Although the Treaties of Paris formally ended the war, peace remained hard to find on a global scale in 1919. The Latin American eyewitnesses who experienced the transition from a “hot” to a “cold” war watched the developments closely. For instance, Mariátegui remarked six years later in hindsight:
The world war not only shocked and transformed the West's economy and politics, but also its thinking and its spirit. The economic impact is not starker or easier to perceive than the spiritual and psychological consequences. Politicians and statesmen might discover a formula and method to deal with the former, but they will certainly not find a suitable theory or practice to surmount the latter.
In fact, the war propaganda transitioned into a postwar propaganda, especially in Latin America. The German side, above all, tried to refute the claim from the Treaty of Versailles that Germany alone was to blame for the war. The war remained part of the public consciousness to a certain extent because of the Cult of the Fallen, which foreign communities introduced to their countries of immigration shortly after the war. Memoirs, films, and novels, such as Erich Maria Remarque's All Quiet on the Western Front, ensured that the topic did not completely fade from memory. In addition, Latin American writers and artists were inspired by the tragedies of world war and created works of enduring value, such as Carlos Gardel with his tango classics “Silencio” or Heitor Villa-Lobos with his symphonies. By the same token, it is not possible to speak of a national culture of remembrance, even in countries like Argentina or Brazil. This is even more the case in other national contexts. Such a processing of the past remained too haphazard.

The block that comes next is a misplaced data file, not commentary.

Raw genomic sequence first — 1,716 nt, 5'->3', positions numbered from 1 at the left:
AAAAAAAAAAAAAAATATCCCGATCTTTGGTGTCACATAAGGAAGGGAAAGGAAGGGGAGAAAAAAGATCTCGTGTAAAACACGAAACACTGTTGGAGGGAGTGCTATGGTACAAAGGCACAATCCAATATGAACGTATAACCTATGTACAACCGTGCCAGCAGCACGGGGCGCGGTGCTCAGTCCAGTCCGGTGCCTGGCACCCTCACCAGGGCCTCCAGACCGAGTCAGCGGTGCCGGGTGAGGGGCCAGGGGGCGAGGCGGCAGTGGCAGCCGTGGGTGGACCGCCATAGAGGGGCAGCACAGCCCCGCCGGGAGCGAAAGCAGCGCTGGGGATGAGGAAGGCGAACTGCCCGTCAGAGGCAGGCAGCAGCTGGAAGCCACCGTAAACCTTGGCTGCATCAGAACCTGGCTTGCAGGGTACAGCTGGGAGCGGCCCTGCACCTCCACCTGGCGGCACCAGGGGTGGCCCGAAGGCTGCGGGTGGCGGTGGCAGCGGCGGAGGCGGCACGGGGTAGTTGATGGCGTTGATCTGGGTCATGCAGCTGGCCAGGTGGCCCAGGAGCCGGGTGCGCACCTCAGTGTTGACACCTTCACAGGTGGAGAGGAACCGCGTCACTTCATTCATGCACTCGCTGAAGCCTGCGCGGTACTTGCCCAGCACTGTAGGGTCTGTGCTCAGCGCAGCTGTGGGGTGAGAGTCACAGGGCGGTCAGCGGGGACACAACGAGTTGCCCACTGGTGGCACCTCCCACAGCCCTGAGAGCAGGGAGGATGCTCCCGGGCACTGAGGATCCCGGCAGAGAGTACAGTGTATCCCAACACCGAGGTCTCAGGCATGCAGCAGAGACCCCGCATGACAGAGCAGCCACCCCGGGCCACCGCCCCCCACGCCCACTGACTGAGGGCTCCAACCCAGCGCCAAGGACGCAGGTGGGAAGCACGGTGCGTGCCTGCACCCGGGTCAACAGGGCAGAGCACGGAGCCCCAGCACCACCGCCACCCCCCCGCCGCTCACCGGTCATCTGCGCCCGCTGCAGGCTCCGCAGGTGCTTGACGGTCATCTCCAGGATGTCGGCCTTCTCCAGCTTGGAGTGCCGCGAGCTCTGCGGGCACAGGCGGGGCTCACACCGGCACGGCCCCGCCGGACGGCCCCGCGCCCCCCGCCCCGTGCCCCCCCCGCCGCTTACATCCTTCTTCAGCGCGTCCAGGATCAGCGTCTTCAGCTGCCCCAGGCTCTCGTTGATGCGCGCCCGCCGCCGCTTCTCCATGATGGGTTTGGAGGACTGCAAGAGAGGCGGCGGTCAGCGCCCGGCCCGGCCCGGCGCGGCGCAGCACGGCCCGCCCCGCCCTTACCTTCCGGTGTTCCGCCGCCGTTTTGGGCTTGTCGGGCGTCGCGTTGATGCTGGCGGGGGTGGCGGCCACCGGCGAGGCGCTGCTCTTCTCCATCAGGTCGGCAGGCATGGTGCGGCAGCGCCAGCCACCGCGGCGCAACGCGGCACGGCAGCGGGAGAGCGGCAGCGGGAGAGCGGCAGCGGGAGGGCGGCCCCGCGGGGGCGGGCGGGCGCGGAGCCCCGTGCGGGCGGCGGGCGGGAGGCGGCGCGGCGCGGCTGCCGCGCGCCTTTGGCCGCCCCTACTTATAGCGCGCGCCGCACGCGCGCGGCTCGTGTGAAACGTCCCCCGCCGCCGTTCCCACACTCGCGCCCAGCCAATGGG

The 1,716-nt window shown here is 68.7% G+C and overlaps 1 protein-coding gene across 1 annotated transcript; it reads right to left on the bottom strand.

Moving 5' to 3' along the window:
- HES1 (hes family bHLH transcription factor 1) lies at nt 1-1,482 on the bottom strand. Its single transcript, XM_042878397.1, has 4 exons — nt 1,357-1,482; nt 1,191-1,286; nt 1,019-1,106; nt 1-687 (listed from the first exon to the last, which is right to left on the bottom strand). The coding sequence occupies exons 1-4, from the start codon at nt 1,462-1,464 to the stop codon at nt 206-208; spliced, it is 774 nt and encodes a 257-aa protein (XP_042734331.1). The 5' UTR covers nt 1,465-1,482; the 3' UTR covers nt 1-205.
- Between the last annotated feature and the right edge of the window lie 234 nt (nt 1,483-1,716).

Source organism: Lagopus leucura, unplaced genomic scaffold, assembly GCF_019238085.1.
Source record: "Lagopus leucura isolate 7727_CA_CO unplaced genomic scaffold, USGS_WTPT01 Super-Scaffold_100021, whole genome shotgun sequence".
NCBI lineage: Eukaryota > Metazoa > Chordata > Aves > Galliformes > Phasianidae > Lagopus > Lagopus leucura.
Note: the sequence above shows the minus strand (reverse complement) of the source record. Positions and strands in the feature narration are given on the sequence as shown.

Nevertheless, the war undoubtedly meant a decisive turning point in the experience of Latin Americans of different nationalities, classes, generations, and genders. The outbreak of the world war initiated a crisis of dramatic proportion. The entire region could only look on helplessly, for the foundation of its economic development broke away along with the collapse of the liberal world economy. The export sector, which was critical to the lifeblood of all countries, went through a period of highly volatile shocks. These trends continued in many places long after the war. Not all countries, though, had the good fortune of being suppliers of war-essential raw materials.